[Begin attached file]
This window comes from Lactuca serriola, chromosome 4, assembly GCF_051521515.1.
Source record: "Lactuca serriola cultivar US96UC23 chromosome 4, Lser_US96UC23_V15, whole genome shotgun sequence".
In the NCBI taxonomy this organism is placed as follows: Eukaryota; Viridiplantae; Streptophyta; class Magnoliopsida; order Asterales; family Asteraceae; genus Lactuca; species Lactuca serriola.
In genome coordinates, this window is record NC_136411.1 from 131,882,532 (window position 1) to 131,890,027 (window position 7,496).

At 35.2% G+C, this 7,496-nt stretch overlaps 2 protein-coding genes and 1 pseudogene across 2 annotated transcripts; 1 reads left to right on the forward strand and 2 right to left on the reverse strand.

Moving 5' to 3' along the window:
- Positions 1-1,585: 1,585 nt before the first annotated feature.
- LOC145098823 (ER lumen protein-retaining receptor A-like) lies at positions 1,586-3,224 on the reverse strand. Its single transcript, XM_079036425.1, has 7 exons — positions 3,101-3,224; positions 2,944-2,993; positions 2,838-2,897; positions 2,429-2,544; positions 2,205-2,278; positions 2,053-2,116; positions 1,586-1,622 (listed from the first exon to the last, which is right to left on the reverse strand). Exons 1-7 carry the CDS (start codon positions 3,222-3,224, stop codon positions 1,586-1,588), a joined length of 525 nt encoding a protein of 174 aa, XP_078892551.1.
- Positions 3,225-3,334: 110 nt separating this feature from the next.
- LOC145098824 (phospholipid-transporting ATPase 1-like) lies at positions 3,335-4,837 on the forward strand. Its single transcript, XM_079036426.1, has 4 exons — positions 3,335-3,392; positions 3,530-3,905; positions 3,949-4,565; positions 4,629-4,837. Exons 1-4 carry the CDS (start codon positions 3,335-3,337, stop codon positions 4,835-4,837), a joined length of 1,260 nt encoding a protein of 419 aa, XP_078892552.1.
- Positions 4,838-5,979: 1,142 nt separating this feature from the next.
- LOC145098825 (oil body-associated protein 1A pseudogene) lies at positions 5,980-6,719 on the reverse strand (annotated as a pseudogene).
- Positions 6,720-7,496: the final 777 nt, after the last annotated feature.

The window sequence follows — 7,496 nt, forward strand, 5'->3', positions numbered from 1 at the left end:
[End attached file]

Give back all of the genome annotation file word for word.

This window comes from Lactuca serriola, chromosome 4, assembly GCF_051521515.1.
Source record: "Lactuca serriola cultivar US96UC23 chromosome 4, Lser_US96UC23_V15, whole genome shotgun sequence".
In the NCBI taxonomy this organism is placed as follows: Eukaryota; Viridiplantae; Streptophyta; class Magnoliopsida; order Asterales; family Asteraceae; genus Lactuca; species Lactuca serriola.
In genome coordinates, this window is record NC_136411.1 from 131,882,532 (window position 1) to 131,890,027 (window position 7,496).

At 35.2% G+C, this 7,496-nt stretch overlaps 2 protein-coding genes and 1 pseudogene across 2 annotated transcripts; 1 reads left to right on the forward strand and 2 right to left on the reverse strand.

Moving 5' to 3' along the window:
- Positions 1-1,585: 1,585 nt before the first annotated feature.
- LOC145098823 (ER lumen protein-retaining receptor A-like) lies at positions 1,586-3,224 on the reverse strand. Its single transcript, XM_079036425.1, has 7 exons — positions 3,101-3,224; positions 2,944-2,993; positions 2,838-2,897; positions 2,429-2,544; positions 2,205-2,278; positions 2,053-2,116; positions 1,586-1,622 (listed from the first exon to the last, which is right to left on the reverse strand). Exons 1-7 carry the CDS (start codon positions 3,222-3,224, stop codon positions 1,586-1,588), a joined length of 525 nt encoding a protein of 174 aa, XP_078892551.1.
- Positions 3,225-3,334: 110 nt separating this feature from the next.
- LOC145098824 (phospholipid-transporting ATPase 1-like) lies at positions 3,335-4,837 on the forward strand. Its single transcript, XM_079036426.1, has 4 exons — positions 3,335-3,392; positions 3,530-3,905; positions 3,949-4,565; positions 4,629-4,837. Exons 1-4 carry the CDS (start codon positions 3,335-3,337, stop codon positions 4,835-4,837), a joined length of 1,260 nt encoding a protein of 419 aa, XP_078892552.1.
- Positions 4,838-5,979: 1,142 nt separating this feature from the next.
- LOC145098825 (oil body-associated protein 1A pseudogene) lies at positions 5,980-6,719 on the reverse strand (annotated as a pseudogene).
- Positions 6,720-7,496: the final 777 nt, after the last annotated feature.

The window sequence follows — 7,496 nt, forward strand, 5'->3', positions numbered from 1 at the left end: